Making music might be the thing you live and breathe to do, but it doesn’t mean you’ll feel motivated to write and record songs all the time. In fact, you might encounter months-long stretches of time where you’d rather do pretty much anything else more than writing songs if you’re a serious or professional songwriter with years of experience under your belt. This is normal, but you’ll need tools and strategies to get back to work eventually. Motivation is crucial for music-makers, but it’s not always easy to access. If you feel bored, aimless, or unsure how to make your next musical step, here are some motivation tips to help get you moving:
Writing and recording songs is one of the most hopeful things I can think of. Every new song is another opportunity to make your mark on the world, to express something completely unique about yourself and improve someone else’s life by doing something you love. If you’re reading this I’m sure you feel the same way. We all want to make the best music we can, and this desire can easily turn into an obsession.
More artists than ever before are finding huge audiences for their music with songs that were recorded from their home studios. Long gone are the days when creating and sharing great music meant having to record at a fancy music studio manned by professional recording engineers. But don’t be fooled. Home recording isn’t easy, and you shouldn’t confuse knowing how to write songs with the ability to record and produce music. Home recording is a skill just like anything else, and it takes time and practice to get better at it. If you’re new to recording from your home studio, here are five tips to help you get started:
Frustration, uncertainty, and disappointment are unavoidable for someone who pursues music as a career. With so much out of our control as songwriters, producers, and performers, it can be tempting to think that we don’t have any say over what happens to our music. In reality, this couldn’t be further from the truth. When you focus on the things you have direct control of in music, you put yourself on a path towards fulfilling your creative potential and reaching your goals.
Recording can be a grueling process even when a professional audio engineer is at the helm. But when an artist acts as a performer, producer, and recording engineer, it gets even trickier. Between the affordable cost of DIY recording equipment and a modern listening audience that’s come to expect a constant stream of new music, more artists are recording their own sessions than ever before. Self-recording is by no means an easy process, but you’ll be far better off if you remember these basic tips:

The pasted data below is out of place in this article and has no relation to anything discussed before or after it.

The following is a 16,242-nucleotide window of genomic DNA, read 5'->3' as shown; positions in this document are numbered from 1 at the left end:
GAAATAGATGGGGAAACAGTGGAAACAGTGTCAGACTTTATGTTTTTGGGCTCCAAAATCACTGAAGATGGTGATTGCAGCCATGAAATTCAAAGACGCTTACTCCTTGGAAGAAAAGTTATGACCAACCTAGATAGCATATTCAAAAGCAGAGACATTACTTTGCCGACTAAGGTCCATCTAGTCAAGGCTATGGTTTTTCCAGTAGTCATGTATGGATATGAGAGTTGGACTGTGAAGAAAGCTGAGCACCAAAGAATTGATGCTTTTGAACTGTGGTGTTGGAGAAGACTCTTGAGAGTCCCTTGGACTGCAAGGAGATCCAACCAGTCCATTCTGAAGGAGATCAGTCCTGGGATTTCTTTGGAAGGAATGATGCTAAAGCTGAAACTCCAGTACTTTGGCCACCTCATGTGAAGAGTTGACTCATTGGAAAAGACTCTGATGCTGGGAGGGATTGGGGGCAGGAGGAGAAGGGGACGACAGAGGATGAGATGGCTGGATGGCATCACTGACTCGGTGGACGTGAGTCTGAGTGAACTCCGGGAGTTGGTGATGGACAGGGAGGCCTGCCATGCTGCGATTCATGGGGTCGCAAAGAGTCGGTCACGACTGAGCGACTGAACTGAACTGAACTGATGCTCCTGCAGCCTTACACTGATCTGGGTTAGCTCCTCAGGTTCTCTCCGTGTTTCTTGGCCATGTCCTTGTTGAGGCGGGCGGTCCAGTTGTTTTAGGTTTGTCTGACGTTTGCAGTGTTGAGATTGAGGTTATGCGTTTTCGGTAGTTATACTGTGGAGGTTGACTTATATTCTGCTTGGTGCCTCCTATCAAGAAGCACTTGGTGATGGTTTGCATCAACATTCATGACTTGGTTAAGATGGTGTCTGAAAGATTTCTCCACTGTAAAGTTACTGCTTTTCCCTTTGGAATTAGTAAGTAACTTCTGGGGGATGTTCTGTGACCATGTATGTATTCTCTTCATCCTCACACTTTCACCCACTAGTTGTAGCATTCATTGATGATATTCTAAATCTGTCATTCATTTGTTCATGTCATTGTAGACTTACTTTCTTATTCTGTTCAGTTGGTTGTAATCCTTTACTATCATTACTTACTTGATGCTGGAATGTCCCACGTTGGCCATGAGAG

If you’re an active songwriter, it’s safe to assume you have a lot of unfinished ideas rolling around inside your brain taking up space on your hard drives. We think if we write a ton of music, we’ll eventually stumble on a couple ideas that are really good, and this is true. However, there’s one important caveat that often gets left out of this conversation. Without transforming your ideas into finished songs, you’ll make it harder to write your best music and reach your full potential as a songwriter.
If you’ve always wanted to write music but have never tried it, you might be wondering if you need to master a musical instrument first before you give it a shot. From a non-musical perspective, there are big costs of entry to learning how to write music, and this is true to a degree. From the price of recording equipment or studio time to not knowing where to start, it isn’t always easy to get into songwriting if you have no experience. Luckily, when it comes to experience using an instrument needed for songwriting, you probably need a lot less than you might think.
If you’re new to songwriting or even if you have plenty of experience, you might find it hard to write lyrics. Many talented songwriters are perfectly fine with bearing their souls through every musical aspect of their songs but struggle when it comes to matching music with words. If this sounds like you, it could be because you simply have no clue what to write about. Or, you may think lyrics are like windows to the soul and have no interest in revealing yours through your music. But the truth is that at any point in time, there’s an endless list of topics to write music about. And there’s no rule saying the lyrics in your music need to be emotionally deep or revealing. The important thing to focus on is creating work that feels unique and authentic to you. For songwriters struggling to do this through the lyrics in their music, here are four tips to help.